But then the next blowif only you knew how little it takes for anything to be a blow to me!might fling me up on the beach. Then I won’t be able to find my way back on my own. I wouldn’t want to live among a lot of other stranded people; that’s the one thing I do know with any certainty. The other way is more honorable and more honest. And it shows more strength.

Anything rather than be a burden to the others, who’ll carry on, who are right, because they’re stronger, who can’t look back, because they haven’t got the time.

—Christa Wolf, The Quest for Christa T.

acedia

From The Quick and the Dead by Joy Williams:

[Alice, Corvus, and Annabel are discussing their upcoming wilderness ‘retreat’ while sitting in Annabel’s living room with her father Carter, when he suddenly jumps up and runs outside to meet the gardener Donald who’s just driven up to the house.]

‘Is he still the gardener?’ Alice asked.

‘Of course he’s still the gardener. What do you mean?’ Annabel was looking at the hiking boots she’d just bought for this expedition. Never in her life had she encountered anything so totally without charm.

‘Well, there doesn’t seem much left to do around here. It all looks pretty nice.’

‘Some people get very involved in gardening, Alice. It can become a lifelong obsession. Sometimes they just move rocks around together. Donald is a big believer in fighting ass … acidGod, what is that word?’

Acedia,’ Corvus said.

‘That’s right! You are so good, Corvus. You could go on Jeopardy or something. It means sloth, right?’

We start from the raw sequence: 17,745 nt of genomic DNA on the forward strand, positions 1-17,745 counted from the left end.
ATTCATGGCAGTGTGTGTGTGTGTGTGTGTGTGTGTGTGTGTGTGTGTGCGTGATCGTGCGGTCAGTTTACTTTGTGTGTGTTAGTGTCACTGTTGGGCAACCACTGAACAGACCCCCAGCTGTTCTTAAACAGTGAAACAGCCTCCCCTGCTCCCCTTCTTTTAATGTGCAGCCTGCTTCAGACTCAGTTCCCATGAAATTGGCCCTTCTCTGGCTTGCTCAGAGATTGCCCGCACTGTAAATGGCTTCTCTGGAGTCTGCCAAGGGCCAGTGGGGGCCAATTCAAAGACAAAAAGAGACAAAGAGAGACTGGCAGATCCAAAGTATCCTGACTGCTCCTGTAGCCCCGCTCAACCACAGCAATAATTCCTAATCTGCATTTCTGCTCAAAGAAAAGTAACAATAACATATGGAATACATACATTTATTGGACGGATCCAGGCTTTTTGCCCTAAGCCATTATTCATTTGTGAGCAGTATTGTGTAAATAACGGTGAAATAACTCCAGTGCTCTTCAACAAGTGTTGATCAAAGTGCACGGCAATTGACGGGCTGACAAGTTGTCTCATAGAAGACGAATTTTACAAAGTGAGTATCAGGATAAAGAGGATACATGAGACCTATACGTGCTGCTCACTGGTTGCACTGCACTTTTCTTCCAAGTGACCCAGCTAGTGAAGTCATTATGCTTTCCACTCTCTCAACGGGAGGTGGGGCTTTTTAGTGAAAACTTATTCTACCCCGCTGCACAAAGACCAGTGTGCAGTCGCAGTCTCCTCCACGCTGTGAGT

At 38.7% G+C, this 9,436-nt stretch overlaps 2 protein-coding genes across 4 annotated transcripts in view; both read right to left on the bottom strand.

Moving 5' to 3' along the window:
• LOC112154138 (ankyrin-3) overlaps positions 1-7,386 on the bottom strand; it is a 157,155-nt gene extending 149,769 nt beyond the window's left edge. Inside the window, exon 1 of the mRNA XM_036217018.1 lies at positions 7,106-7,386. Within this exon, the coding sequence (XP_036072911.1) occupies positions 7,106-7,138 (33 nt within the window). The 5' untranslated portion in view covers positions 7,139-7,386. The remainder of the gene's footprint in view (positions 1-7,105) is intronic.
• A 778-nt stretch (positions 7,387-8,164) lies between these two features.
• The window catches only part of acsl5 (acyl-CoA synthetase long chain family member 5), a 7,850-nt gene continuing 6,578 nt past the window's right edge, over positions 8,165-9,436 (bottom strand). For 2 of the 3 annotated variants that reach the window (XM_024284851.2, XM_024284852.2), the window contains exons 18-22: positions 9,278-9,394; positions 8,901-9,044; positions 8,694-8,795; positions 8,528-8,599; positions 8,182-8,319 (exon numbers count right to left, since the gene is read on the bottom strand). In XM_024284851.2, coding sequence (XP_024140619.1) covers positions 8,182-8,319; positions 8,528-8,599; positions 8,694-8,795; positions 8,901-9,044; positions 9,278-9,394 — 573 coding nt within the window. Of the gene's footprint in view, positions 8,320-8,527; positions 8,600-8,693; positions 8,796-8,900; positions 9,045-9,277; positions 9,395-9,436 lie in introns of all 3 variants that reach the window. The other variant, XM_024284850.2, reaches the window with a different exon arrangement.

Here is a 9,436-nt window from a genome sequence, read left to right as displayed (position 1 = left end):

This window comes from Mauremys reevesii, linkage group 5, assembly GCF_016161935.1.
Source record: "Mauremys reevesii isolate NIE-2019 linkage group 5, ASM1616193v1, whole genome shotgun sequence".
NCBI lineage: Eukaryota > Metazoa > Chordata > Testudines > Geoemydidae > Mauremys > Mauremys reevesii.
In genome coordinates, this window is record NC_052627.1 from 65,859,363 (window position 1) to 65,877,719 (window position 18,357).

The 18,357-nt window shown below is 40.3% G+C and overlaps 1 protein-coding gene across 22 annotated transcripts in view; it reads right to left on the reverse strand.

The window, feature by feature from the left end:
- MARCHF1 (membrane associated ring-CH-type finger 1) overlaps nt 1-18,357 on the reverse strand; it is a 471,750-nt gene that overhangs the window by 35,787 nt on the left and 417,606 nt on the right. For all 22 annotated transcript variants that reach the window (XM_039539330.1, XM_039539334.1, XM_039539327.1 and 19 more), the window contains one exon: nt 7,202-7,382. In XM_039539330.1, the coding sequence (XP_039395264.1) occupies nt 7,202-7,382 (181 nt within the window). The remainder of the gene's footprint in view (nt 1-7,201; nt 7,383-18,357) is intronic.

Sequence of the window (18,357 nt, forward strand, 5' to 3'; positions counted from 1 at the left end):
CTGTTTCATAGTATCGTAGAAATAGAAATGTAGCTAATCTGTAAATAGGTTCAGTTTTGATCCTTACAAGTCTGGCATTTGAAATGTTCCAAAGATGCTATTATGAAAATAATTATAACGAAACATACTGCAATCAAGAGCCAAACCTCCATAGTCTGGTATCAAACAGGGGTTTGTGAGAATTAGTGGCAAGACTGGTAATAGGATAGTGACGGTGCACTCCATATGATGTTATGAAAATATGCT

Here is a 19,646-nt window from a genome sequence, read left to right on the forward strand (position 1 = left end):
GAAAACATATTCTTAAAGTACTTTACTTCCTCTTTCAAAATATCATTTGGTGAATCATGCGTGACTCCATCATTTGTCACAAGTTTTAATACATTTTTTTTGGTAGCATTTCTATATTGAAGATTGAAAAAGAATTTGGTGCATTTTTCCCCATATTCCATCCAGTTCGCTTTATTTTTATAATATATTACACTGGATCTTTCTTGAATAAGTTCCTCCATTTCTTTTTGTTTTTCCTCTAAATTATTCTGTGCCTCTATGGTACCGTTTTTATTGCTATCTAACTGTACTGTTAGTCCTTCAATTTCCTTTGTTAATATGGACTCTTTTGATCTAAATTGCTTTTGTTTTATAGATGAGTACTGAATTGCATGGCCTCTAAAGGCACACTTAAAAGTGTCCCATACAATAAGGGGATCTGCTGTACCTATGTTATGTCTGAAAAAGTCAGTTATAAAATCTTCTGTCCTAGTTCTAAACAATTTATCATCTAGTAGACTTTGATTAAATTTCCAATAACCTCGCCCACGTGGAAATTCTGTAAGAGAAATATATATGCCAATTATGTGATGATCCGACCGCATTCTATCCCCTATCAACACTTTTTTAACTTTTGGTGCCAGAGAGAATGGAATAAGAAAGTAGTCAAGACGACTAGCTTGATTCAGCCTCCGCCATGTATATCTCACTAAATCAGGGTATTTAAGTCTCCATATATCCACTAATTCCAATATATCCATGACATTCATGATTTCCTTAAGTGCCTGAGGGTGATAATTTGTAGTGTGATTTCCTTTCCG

‘It means more like experiencing the moment as an oppressive weight. It means listlessness of spirit.’ Corvus pushed a fallen wing of black hair behind her ear.

Annabel didn’t know what else to do, so she smiled generously. ‘Well, he’s got Daddy moving those rocks, all right.’

Further reading on acedia from The HermitaryAcedia, Bane of Solitaries

Is not acedia the original perception of alienation and revolt against complacency and the burdens of culture? Is it the angst of Kierkegaard, the ‘nausea’ of Sartre, the alienation and revolt of existentialists from Camus to Marcel? Acedia is never without a sense of guilt or complicity, not as sin but as complicity in the horrors of contemporary life. To the modern mind, acedia remains real and relevant. It is a personal statement against the contrivances of culture, the hypocrisy of public morality, alienation from the natural patterns of nature and simplicity.

[…]

Acedia can have a strong spiritual component in the life of the one who experiences it, and that very component makes acedia the sign of great potential for insight and wisdom. The solitary need not fear acedia. Acedia, at a minimum, signifies no complacency or superficial contentment with the contemporary cultural order. Acedia can be a tacit expectation that life can be better, or at least better understood.